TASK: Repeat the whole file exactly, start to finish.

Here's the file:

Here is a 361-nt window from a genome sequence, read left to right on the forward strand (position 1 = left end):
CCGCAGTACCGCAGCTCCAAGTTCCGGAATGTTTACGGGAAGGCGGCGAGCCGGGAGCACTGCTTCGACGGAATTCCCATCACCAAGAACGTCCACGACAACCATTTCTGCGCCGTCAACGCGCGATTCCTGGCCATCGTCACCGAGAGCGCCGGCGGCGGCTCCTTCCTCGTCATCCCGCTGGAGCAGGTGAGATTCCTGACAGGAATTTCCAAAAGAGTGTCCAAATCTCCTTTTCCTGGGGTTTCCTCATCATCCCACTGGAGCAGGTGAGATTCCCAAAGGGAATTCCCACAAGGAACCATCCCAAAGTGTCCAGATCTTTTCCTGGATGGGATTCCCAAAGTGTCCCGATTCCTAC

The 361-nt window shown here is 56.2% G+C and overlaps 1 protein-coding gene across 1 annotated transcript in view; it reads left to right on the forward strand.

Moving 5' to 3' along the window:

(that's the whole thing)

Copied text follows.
Here is a 361-nt window from a genome sequence, read left to right on the forward strand (position 1 = left end):
CCGCAGTACCGCAGCTCCAAGTTCCGGAATGTTTACGGGAAGGCGGCGAGCCGGGAGCACTGCTTCGACGGAATTCCCATCACCAAGAACGTCCACGACAACCATTTCTGCGCCGTCAACGCGCGATTCCTGGCCATCGTCACCGAGAGCGCCGGCGGCGGCTCCTTCCTCGTCATCCCGCTGGAGCAGGTGAGATTCCTGACAGGAATTTCCAAAAGAGTGTCCAAATCTCCTTTTCCTGGGGTTTCCTCATCATCCCACTGGAGCAGGTGAGATTCCCAAAGGGAATTCCCACAAGGAACCATCCCAAAGTGTCCAGATCTTTTCCTGGATGGGATTCCCAAAGTGTCCCGATTCCTAC

The 361-nt window shown here is 56.2% G+C and overlaps 1 protein-coding gene across 1 annotated transcript in view; it reads left to right on the forward strand.

Moving 5' to 3' along the window: